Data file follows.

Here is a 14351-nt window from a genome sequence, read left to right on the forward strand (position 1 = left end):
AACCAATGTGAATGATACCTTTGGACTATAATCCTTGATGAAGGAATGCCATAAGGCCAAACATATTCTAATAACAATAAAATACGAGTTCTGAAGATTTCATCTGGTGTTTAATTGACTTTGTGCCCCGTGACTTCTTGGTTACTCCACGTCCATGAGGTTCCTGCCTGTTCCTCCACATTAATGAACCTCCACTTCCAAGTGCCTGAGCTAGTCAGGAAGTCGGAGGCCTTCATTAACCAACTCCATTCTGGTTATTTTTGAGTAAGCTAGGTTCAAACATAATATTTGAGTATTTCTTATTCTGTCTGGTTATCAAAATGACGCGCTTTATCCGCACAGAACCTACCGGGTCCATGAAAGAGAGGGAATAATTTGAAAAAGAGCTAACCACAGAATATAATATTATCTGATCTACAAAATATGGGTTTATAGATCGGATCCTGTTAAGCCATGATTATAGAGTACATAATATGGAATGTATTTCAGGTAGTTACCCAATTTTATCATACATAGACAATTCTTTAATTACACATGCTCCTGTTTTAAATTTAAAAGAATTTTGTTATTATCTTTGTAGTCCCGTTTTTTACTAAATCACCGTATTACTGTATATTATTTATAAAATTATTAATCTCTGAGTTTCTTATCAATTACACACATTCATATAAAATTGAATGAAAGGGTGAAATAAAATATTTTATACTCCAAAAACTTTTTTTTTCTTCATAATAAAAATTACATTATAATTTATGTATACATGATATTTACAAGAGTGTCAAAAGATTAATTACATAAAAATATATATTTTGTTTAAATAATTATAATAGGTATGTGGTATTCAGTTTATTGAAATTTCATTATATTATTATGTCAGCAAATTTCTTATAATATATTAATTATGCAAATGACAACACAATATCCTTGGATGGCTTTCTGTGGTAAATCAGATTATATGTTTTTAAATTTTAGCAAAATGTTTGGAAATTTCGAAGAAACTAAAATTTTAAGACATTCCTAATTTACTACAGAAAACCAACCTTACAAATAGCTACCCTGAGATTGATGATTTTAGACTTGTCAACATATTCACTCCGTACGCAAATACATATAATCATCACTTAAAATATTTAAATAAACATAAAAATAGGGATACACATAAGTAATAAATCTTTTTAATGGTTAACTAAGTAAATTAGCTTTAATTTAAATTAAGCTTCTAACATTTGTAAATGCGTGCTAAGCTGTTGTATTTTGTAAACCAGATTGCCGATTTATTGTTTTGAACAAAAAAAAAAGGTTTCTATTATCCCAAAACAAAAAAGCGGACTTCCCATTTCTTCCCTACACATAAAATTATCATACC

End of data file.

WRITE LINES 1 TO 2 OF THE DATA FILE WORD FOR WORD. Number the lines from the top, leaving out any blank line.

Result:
Here is a 14351-nt window from a genome sequence, read left to right on the forward strand (position 1 = left end):
AACCAATGTGAATGATACCTTTGGACTATAATCCTTGATGAAGGAATGCCATAAGGCCAAACATATTCTAATAACAATAAAATACGAGTTCTGAAGATTTCATCTGGTGTTTAATTGACTTTGTGCCCCGTGACTTCTTGGTTACTCCACGTCCATGAGGTTCCTGCCTGTTCCTCCACATTAATGAACCTCCACTTCCAAGTGCCTGAGCTAGTCAGGAAGTCGGAGGCCTTCATTAACCAACTCCATTCTGGTTATTTTTGAGTAAGCTAGGTTCAAACATAATATTTGAGTATTTCTTATTCTGTCTGGTTATCAAAATGACGCGCTTTATCCGCACAGAACCTACCGGGTCCATGAAAGAGAGGGAATAATTTGAAAAAGAGCTAACCACAGAATATAATATTATCTGATCTACAAAATATGGGTTTATAGATCGGATCCTGTTAAGCCATGATTATAGAGTACATAATATGGAATGTATTTCAGGTAGTTACCCAATTTTATCATACATAGACAATTCTTTAATTACACATGCTCCTGTTTTAAATTTAAAAGAATTTTGTTATTATCTTTGTAGTCCCGTTTTTTACTAAATCACCGTATTACTGTATATTATTTATAAAATTATTAATCTCTGAGTTTCTTATCAATTACACACATTCATATAAAATTGAATGAAAGGGTGAAATAAAATATTTTATACTCCAAAAACTTTTTTTTTCTTCATAATAAAAATTACATTATAATTTATGTATACATGATATTTACAAGAGTGTCAAAAGATTAATTACATAAAAATATATATTTTGTTTAAATAATTATAATAGGTATGTGGTATTCAGTTTATTGAAATTTCATTATATTATTATGTCAGCAAATTTCTTATAATATATTAATTATGCAAATGACAACACAATATCCTTGGATGGCTTTCTGTGGTAAATCAGATTATATGTTTTTAAATTTTAGCAAAATGTTTGGAAATTTCGAAGAAACTAAAATTTTAAGACATTCCTAATTTACTACAGAAAACCAACCTTACAAATAGCTACCCTGAGATTGATGATTTTAGACTTGTCAACATATTCACTCCGTACGCAAATACATATAATCATCACTTAAAATATTTAAATAAACATAAAAATAGGGATACACATAAGTAATAAATCTTTTTAATGGTTAACTAAGTAAATTAGCTTTAATTTAAATTAAGCTTCTAACATTTGTAAATGCGTGCTAAGCTGTTGTATTTTGTAAACCAGATTGCCGATTTATTGTTTTGAACAAAAAAAAAAGGTTTCTATTATCCCAAAACAAAAAAGCGGACTTCCCATTTCTTCCCTACACATAAAATTATCATACC